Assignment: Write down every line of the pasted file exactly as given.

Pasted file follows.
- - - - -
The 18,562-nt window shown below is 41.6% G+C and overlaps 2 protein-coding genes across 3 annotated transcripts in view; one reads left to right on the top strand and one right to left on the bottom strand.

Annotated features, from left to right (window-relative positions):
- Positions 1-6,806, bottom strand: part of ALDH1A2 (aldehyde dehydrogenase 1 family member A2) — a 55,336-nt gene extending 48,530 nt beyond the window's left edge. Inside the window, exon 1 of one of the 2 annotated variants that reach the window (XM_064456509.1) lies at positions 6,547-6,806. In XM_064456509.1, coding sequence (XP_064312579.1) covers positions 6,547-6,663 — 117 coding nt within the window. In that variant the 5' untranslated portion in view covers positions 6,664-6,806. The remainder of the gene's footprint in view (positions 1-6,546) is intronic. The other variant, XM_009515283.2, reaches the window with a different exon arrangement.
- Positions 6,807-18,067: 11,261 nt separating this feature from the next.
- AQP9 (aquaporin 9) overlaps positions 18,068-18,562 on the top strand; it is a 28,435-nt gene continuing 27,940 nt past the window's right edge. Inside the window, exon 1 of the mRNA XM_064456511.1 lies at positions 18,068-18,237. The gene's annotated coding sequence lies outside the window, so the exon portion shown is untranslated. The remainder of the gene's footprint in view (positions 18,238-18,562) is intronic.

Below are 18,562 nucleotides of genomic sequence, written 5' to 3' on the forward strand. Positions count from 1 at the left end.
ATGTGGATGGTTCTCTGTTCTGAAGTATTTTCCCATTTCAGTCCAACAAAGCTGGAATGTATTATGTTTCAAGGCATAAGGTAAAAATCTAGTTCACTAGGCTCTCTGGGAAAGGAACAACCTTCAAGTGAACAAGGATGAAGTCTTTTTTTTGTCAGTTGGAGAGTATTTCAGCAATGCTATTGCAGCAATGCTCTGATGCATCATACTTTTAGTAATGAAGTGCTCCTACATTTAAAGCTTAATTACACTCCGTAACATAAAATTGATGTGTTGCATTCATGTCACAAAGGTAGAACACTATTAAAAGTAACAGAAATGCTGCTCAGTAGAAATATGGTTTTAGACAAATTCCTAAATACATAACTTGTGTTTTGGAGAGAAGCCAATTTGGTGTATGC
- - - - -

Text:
The 18,562-nt window shown below is 41.6% G+C and overlaps 2 protein-coding genes across 3 annotated transcripts in view; one reads left to right on the top strand and one right to left on the bottom strand.

Annotated features, from left to right (window-relative positions):
- Positions 1-6,806, bottom strand: part of ALDH1A2 (aldehyde dehydrogenase 1 family member A2) — a 55,336-nt gene extending 48,530 nt beyond the window's left edge. Inside the window, exon 1 of one of the 2 annotated variants that reach the window (XM_064456509.1) lies at positions 6,547-6,806. In XM_064456509.1, coding sequence (XP_064312579.1) covers positions 6,547-6,663 — 117 coding nt within the window. In that variant the 5' untranslated portion in view covers positions 6,664-6,806. The remainder of the gene's footprint in view (positions 1-6,546) is intronic. The other variant, XM_009515283.2, reaches the window with a different exon arrangement.
- Positions 6,807-18,067: 11,261 nt separating this feature from the next.
- AQP9 (aquaporin 9) overlaps positions 18,068-18,562 on the top strand; it is a 28,435-nt gene continuing 27,940 nt past the window's right edge. Inside the window, exon 1 of the mRNA XM_064456511.1 lies at positions 18,068-18,237. The gene's annotated coding sequence lies outside the window, so the exon portion shown is untranslated. The remainder of the gene's footprint in view (positions 18,238-18,562) is intronic.

Below are 18,562 nucleotides of genomic sequence, written 5' to 3' on the forward strand. Positions count from 1 at the left end.
ATGTGGATGGTTCTCTGTTCTGAAGTATTTTCCCATTTCAGTCCAACAAAGCTGGAATGTATTATGTTTCAAGGCATAAGGTAAAAATCTAGTTCACTAGGCTCTCTGGGAAAGGAACAACCTTCAAGTGAACAAGGATGAAGTCTTTTTTTTGTCAGTTGGAGAGTATTTCAGCAATGCTATTGCAGCAATGCTCTGATGCATCATACTTTTAGTAATGAAGTGCTCCTACATTTAAAGCTTAATTACACTCCGTAACATAAAATTGATGTGTTGCATTCATGTCACAAAGGTAGAACACTATTAAAAGTAACAGAAATGCTGCTCAGTAGAAATATGGTTTTAGACAAATTCCTAAATACATAACTTGTGTTTTGGAGAGAAGCCAATTTGGTGTATGC